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Feb 24 (Reuters) - Williams Cos Inc said on Monday it canceled the proposed Constitution natural gas pipeline from Pennsylvania to New York following years of opposition from politicians and environmental groups in New York.
“Williams ... has halted investment in the proposed Constitution project,” the company said in a statement, noting “The underlying risk adjusted return for this greenfield pipeline project has diminished in such a way that further development is no longer supported.”
That decision followed Williams’ announcement last week that its fourth quarter and full year 2019 earnings were negatively impacted by a $354 million impairment of the Constitution project.
Constitution and other gas pipelines in the U.S. Northeast have been stuck in a battle between energy companies supported by U.S. President Donald Trump, who wants more pipelines and other energy infrastructure built, and environmental groups and New York Governor Andrew Cuomo, who favor investment in more energy efficiency and renewables projects.
President Trump and his administration have warned that the federal government could overturn state decisions that block projects, like Constitution, citing national security reasons.
The U.S. Federal Energy Regulatory Commission (FERC) approved construction of Constitution in December 2014, but the project remained stalled primarily due to legal and regulatory battles over a New York water permit.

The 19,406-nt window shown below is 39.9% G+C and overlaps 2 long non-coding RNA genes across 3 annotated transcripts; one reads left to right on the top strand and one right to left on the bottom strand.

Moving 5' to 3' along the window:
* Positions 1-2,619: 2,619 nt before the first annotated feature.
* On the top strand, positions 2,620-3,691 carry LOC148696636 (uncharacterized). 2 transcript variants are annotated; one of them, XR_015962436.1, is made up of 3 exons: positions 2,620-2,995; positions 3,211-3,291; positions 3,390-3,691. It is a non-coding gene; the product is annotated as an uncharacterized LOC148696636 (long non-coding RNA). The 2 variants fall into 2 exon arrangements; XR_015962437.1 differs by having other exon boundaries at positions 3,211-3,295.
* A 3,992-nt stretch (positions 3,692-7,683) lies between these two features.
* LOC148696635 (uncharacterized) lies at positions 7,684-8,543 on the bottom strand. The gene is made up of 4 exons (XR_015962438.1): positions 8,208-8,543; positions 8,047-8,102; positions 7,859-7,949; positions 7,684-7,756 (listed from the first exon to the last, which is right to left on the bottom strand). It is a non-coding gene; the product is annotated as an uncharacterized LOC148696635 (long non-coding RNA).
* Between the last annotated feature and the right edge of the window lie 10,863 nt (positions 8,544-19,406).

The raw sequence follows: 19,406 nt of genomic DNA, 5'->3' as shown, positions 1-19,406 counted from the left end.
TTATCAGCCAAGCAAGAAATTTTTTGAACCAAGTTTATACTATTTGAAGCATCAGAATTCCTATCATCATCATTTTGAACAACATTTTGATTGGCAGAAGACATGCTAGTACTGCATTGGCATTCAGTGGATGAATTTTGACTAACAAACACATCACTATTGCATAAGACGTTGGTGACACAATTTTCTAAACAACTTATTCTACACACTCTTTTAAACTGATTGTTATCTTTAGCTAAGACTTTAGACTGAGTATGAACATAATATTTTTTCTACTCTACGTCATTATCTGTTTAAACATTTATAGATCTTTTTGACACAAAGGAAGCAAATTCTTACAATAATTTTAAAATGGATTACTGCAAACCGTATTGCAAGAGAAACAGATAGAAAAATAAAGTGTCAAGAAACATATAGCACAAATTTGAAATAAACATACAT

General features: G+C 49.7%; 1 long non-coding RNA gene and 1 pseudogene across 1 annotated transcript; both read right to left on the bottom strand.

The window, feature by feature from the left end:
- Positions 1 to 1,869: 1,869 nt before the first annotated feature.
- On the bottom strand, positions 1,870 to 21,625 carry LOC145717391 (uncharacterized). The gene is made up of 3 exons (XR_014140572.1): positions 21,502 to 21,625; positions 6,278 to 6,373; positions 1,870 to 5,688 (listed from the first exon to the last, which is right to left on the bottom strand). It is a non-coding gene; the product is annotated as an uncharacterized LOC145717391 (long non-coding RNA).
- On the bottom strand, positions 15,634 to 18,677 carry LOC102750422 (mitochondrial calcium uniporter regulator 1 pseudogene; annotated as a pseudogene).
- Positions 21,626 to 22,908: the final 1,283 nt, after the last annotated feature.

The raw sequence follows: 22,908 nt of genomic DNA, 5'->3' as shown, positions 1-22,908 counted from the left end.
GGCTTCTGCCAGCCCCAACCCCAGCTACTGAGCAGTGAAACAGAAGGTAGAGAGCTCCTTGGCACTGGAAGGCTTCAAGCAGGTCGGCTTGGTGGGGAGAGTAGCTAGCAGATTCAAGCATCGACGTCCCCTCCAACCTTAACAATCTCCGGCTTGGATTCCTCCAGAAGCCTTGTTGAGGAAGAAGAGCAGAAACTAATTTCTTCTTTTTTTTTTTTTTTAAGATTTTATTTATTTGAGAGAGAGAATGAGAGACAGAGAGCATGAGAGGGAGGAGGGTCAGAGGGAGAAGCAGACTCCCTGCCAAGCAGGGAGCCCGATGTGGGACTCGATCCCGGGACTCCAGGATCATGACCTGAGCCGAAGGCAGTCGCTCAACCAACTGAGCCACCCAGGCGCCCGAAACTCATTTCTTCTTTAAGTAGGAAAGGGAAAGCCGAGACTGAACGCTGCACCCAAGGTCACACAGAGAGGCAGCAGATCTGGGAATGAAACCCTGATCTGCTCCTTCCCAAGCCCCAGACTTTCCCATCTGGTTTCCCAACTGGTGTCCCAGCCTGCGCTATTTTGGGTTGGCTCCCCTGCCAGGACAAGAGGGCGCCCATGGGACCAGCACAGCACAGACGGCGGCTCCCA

Williams gave up on Constitution even though FERC ruled that New York waived its authority to decide on the water permit because state regulators waited too long before rejecting the company’s application.
Other gas pipes held up due to New York opposition include National Fuel Gas Co’s Northern Access from Pennsylvania to New York and Williams’ Northeast Supply Enhancement from Pennsylvania to New Jersey and New York.
Constitution was designed to transport 0.65 billion cubic feet per day (bcfd) of gas 125 miles (201 kilometers) from the Marcellus shale in Pennsylvania to New York. In 2019, New York consumed roughly 3.5 bcfd of gas, down from about 3.6 bcfd in 2018, according to federal energy data.
One billion cubic feet is enough gas to supply about five million U.S. homes for a day.
When Williams proposed Constitution in 2013, it estimated the project would cost about $683 million and enter service in 2016. Delays, however, boosted that estimate to as high as $1 billion, according to local newspapers.
Constitution is owned by subsidiaries of Williams, Cabot Oil & Gas Corp, Duke Energy Corp and AltaGas Ltd .
Reporting by Scott DiSavino Editing by Marguerita Choy